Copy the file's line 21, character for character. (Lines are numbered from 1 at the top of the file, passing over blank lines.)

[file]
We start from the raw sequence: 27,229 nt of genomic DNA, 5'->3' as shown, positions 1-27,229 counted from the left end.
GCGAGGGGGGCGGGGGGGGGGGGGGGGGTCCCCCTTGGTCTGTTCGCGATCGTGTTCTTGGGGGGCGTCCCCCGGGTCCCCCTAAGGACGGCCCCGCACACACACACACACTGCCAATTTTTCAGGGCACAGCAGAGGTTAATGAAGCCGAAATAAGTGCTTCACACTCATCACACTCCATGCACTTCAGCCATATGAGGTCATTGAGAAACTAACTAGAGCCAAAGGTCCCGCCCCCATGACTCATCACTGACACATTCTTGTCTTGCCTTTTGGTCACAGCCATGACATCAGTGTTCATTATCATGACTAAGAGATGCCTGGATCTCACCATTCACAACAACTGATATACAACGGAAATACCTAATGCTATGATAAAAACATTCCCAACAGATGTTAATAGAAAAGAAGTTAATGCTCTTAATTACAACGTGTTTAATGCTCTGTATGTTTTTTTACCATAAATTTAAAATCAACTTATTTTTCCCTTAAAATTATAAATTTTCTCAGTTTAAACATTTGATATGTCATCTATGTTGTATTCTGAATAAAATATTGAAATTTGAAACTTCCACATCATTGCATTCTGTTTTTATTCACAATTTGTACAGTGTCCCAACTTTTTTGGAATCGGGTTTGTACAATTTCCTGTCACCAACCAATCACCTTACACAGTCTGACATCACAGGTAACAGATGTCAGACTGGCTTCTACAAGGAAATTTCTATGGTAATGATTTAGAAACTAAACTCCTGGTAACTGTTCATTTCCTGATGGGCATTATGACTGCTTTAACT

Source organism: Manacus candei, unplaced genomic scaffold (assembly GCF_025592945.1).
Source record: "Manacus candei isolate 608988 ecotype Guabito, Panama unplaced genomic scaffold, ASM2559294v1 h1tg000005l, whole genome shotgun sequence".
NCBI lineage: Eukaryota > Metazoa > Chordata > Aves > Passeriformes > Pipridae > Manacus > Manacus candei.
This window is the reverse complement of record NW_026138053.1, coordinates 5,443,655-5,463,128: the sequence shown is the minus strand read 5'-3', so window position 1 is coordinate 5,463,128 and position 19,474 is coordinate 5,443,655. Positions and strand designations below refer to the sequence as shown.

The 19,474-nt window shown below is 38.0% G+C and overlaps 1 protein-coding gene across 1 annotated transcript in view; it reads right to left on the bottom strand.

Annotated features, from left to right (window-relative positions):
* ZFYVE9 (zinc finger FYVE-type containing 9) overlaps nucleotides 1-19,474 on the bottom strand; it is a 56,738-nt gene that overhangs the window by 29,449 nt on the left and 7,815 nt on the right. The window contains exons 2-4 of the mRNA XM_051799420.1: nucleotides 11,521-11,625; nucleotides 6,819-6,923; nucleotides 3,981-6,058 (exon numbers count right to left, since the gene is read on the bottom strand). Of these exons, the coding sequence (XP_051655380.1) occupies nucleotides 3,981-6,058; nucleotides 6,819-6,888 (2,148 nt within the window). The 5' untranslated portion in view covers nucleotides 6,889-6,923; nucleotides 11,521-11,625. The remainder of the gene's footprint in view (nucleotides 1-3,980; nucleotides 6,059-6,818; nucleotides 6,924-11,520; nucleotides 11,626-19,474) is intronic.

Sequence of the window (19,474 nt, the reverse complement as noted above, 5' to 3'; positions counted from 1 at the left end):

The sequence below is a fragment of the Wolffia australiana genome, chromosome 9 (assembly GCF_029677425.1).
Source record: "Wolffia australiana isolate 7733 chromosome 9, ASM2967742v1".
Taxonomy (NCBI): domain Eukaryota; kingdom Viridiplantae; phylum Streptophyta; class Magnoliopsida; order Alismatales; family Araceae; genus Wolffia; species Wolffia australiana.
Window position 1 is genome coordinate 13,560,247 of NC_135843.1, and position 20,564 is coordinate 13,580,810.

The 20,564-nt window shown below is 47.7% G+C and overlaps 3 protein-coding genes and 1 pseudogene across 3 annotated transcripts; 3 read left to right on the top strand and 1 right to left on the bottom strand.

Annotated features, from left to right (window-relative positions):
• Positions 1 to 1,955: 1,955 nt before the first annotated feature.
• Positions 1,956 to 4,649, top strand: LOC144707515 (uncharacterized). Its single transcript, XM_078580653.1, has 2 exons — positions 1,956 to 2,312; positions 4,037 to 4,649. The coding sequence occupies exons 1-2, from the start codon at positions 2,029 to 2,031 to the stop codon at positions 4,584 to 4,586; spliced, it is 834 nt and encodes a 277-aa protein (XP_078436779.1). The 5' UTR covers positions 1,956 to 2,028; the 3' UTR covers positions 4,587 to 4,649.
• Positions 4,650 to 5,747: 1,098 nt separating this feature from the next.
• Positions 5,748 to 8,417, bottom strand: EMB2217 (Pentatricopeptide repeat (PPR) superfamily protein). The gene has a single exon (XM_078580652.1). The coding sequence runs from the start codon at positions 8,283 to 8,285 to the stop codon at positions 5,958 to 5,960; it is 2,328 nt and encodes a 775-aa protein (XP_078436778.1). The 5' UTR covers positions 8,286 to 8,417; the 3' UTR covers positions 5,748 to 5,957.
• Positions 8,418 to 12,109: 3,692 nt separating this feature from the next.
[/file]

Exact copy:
• Positions 8,418 to 12,109: 3,692 nt separating this feature from the next.